Developer’s Journal 5: SW Powers = Techniques

1 Chi Point = 2 Power Points (roughly)

Holy Moly it’s almost the end of June. It’s been a bit crazy on the home front. Working through a lot of projects and this tentacle hasn’t had time to write Monday Manga or a Developer’s Journal.

So let’s do the Developer’s Journal since we just passed a Wednesday.

Expanding upon our last Journal , I have to transfer all the known powers from Savage Worlds to the Chi system. Which is pretty easy to do. 1 Chi Point = 2 Power Points (roughly).  Since SW players know what Trappings are, we look to design them differently. We go with the battle anime’s version of “Lazor Rocket 2000” or “Face Palm of Truth” as fun trappings to help set the mood.

I looked at naming conventions of Powers, which are now call Techniques. This might cause a ruckus in the area of game development of SW of “short and sweet” or “fast and furious”, but I wanted flavor than just generic bolt or burst powers. So we named Techniques after famous or legendary people, or after a “zodiac” animal of the world setting. Such as:

Crane Wing 
 Cost: 1
 Duration: 3 rounds (1/two rounds)
 Trappings: “Bare Palm Defense”, “Monkey Tail Swap”
 Those that push away swords with the palms of their hands, or samurai who practice two weapon style defense emulate a crane’s large wing span. This acts as the deflection power.

OR

Fang’s Draught
 Cost: 1
 Duration: 3 (1/two rounds)
 Range: Spirit
 Trappings: “Ex Remover”, “Poison Sting”, “Withering Touch”
 Alchemist Fang worked for one of the Imperial Families and had access to numerous resources for her studies. She also had an abusive husband who she started experimenting on. Fang’s husband was found days later in a living mummified state. Fang went on to remarry. This power acts as the lower trait power.

 

To keep in line with the Savage Worlds License you can’t reprint powers, but you can make reference to their source. And let’s be honest, I don’t want to reprint every power in the book. That cost time, money, AND page count. Like most third party references, you should always go back to the original source. This isn’t to say we haven’t come up with new powers Techniques, because we have. Like Clone and Fei’s Shout.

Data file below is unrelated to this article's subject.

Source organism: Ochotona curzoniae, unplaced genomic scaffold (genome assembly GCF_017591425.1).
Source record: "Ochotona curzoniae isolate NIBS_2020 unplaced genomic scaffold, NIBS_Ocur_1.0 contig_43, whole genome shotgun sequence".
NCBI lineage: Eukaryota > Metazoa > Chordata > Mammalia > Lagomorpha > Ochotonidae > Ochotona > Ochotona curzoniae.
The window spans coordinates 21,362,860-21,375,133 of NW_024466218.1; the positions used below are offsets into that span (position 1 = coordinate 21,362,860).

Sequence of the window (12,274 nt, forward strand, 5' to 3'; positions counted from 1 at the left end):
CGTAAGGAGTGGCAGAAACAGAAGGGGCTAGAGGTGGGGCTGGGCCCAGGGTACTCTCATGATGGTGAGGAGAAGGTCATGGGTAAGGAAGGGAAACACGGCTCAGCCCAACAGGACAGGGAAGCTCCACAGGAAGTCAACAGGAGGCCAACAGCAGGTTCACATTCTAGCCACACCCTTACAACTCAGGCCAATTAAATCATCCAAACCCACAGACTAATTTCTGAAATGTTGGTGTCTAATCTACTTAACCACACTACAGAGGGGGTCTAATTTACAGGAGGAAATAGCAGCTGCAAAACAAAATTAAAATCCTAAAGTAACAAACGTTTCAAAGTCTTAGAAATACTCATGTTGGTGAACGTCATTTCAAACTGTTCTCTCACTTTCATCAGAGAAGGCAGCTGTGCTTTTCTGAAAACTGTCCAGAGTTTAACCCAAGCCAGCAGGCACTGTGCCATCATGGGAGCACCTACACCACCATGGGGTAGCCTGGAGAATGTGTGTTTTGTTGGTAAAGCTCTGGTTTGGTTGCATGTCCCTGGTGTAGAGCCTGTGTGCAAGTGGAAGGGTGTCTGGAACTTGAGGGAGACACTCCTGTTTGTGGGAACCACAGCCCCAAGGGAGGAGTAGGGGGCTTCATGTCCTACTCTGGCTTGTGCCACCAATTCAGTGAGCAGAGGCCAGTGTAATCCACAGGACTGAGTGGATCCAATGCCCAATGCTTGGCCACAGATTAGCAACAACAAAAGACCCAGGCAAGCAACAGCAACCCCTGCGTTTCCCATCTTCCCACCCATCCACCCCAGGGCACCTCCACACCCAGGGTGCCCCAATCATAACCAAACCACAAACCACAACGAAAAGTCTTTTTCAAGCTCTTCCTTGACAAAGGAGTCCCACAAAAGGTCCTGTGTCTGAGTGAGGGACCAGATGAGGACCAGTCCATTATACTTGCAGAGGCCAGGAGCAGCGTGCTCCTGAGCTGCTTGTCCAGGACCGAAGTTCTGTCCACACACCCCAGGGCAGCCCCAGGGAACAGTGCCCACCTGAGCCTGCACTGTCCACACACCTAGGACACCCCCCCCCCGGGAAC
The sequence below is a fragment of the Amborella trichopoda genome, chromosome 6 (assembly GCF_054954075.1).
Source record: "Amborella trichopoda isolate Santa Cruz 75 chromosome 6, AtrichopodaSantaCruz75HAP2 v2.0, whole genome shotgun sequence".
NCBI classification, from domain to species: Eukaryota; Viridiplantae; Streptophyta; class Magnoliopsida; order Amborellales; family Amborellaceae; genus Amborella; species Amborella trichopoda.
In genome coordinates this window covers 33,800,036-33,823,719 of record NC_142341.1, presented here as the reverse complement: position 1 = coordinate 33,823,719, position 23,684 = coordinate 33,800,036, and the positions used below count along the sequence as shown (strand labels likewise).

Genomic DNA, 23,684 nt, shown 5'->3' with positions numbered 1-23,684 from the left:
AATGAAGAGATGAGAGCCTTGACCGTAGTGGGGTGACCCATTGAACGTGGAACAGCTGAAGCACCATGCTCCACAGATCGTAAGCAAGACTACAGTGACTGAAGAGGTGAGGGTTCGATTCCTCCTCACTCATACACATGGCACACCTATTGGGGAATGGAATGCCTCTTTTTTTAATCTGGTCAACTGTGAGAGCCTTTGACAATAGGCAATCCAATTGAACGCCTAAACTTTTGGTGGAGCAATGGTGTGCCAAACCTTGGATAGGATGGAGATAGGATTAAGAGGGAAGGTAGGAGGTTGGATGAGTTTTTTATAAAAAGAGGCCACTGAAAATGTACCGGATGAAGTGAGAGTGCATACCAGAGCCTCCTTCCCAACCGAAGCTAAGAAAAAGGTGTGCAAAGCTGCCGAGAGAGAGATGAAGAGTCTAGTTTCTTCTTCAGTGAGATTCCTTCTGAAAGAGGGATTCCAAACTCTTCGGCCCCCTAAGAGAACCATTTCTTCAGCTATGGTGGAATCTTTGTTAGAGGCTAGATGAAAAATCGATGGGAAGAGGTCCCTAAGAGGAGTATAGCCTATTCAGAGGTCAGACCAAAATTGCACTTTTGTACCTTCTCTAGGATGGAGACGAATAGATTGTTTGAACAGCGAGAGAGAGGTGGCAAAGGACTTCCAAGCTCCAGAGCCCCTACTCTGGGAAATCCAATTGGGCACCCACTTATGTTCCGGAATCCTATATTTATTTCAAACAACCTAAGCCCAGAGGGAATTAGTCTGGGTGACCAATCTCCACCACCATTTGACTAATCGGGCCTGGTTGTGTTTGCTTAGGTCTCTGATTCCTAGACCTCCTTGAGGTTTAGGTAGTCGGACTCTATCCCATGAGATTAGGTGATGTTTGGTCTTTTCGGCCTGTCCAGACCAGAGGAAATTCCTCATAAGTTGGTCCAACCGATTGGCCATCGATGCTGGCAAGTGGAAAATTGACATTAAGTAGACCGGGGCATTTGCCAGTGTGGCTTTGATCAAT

The Techniques give Art of War that little anime manga flavor bit to the setting, but also keeps the idea of fantastic Crouching Tiger, Hidden Dragon running across bamboo limbs feel. The trappings are what make your home game personal vs that over there home game.

Developer’s Journal 4: World Setting Rules for SW

Setting Rules for an Asian Inspired SW

So some of my favorite rules are already implemented in the Savage Worlds explorer’s edition. Like Joker’s Wild and Blood & Guts. There is one that I like that was created by the folks over at Wine & Savages posted a fun setting rule that can be used for any martial arts / anime-manga style setting. They do a fun one called Comedy Backlash Comedy Backlash. (reprinted here for journal purpose)

New Setting Rule: Comedy Backlash
When a character utilizing Magic, Psionics, or Weird Science rolls poorly enough that backlash, brainburn, or a malfunction would normally be called for, the player (never the Game Master) can instead choose to suffer a Comedy Backlash effect. The hero is Shaken, but a second Shaken result cannot cause a Wound; instead, the player describes something embarrassing happening to the character.
Examples include:
  • The character accidentally destroys their own clothes, exposing themselves to onlookers.
  • Collateral damage from the attack causes debris to clonk the hero on the head.
  • The power explodes in the hero’s face, leaving cartoon scorch marks.
  • With the other player’s permission, the hero accidentally destroys another character’s clothes, exposing them to the original character’s bashful gaze. (The other hero does not suffer a Shaken result, but may wish to suddenly realize they’re naked after the fight is over.)
  • With the other player’s permission, the hero stumbles into a nearby ally, causing unintended intimate bodily contact and getting slapped for it.

With the above ^^ copy and pasted setting rule from them, I’ve developed a hindrance that could play well with the above. Rough draft for nose bleeds are below.

woooo

Nosebleed (major, minor)
Requirements: Novice
When being flirted with or having licentious thoughts most characters have blood rush to their cheeks, your character’s blood comes straight out their nose. Dirty thoughts, catching a risque glimpse of flesh or being placed in compromising situations, it’s fairly obvious when the character catches the slightest hint of the nude form.
As a minor hindrance your character’s nosebleed causes little to mild discomfort and results in a small trickle of blood running out of his nose. It’s more of an inconvenience and embarrassment in interactions.